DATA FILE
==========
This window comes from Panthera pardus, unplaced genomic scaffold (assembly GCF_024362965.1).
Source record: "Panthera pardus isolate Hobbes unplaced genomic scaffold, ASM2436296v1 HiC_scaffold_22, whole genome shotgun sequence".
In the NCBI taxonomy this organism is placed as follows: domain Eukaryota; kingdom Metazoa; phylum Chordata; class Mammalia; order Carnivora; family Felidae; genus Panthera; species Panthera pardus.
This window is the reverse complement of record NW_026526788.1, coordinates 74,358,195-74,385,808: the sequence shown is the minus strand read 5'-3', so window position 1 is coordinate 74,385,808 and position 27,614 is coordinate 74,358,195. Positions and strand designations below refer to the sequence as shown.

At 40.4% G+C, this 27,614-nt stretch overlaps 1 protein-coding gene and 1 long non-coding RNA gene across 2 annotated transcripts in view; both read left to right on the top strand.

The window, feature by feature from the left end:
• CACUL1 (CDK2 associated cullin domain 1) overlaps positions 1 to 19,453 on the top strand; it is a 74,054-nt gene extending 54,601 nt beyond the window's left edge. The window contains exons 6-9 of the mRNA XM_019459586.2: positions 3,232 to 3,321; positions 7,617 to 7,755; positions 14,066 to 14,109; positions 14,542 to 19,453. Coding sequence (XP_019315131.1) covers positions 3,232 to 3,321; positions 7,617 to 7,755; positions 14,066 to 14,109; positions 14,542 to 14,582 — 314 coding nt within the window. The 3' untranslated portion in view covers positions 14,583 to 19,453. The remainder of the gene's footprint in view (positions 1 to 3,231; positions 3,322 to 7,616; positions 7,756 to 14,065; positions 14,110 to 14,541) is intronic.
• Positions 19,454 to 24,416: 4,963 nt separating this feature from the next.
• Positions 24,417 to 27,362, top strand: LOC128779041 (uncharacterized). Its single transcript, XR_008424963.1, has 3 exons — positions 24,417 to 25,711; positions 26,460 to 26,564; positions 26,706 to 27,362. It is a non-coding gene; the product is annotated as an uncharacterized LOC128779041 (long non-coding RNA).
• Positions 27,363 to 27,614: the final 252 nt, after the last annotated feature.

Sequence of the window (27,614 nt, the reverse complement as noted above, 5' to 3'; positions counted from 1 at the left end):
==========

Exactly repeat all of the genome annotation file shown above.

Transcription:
This window comes from Panthera pardus, unplaced genomic scaffold (assembly GCF_024362965.1).
Source record: "Panthera pardus isolate Hobbes unplaced genomic scaffold, ASM2436296v1 HiC_scaffold_22, whole genome shotgun sequence".
In the NCBI taxonomy this organism is placed as follows: domain Eukaryota; kingdom Metazoa; phylum Chordata; class Mammalia; order Carnivora; family Felidae; genus Panthera; species Panthera pardus.
This window is the reverse complement of record NW_026526788.1, coordinates 74,358,195-74,385,808: the sequence shown is the minus strand read 5'-3', so window position 1 is coordinate 74,385,808 and position 27,614 is coordinate 74,358,195. Positions and strand designations below refer to the sequence as shown.

At 40.4% G+C, this 27,614-nt stretch overlaps 1 protein-coding gene and 1 long non-coding RNA gene across 2 annotated transcripts in view; both read left to right on the top strand.

The window, feature by feature from the left end:
• CACUL1 (CDK2 associated cullin domain 1) overlaps positions 1 to 19,453 on the top strand; it is a 74,054-nt gene extending 54,601 nt beyond the window's left edge. The window contains exons 6-9 of the mRNA XM_019459586.2: positions 3,232 to 3,321; positions 7,617 to 7,755; positions 14,066 to 14,109; positions 14,542 to 19,453. Coding sequence (XP_019315131.1) covers positions 3,232 to 3,321; positions 7,617 to 7,755; positions 14,066 to 14,109; positions 14,542 to 14,582 — 314 coding nt within the window. The 3' untranslated portion in view covers positions 14,583 to 19,453. The remainder of the gene's footprint in view (positions 1 to 3,231; positions 3,322 to 7,616; positions 7,756 to 14,065; positions 14,110 to 14,541) is intronic.
• Positions 19,454 to 24,416: 4,963 nt separating this feature from the next.
• Positions 24,417 to 27,362, top strand: LOC128779041 (uncharacterized). Its single transcript, XR_008424963.1, has 3 exons — positions 24,417 to 25,711; positions 26,460 to 26,564; positions 26,706 to 27,362. It is a non-coding gene; the product is annotated as an uncharacterized LOC128779041 (long non-coding RNA).
• Positions 27,363 to 27,614: the final 252 nt, after the last annotated feature.

Sequence of the window (27,614 nt, the reverse complement as noted above, 5' to 3'; positions counted from 1 at the left end):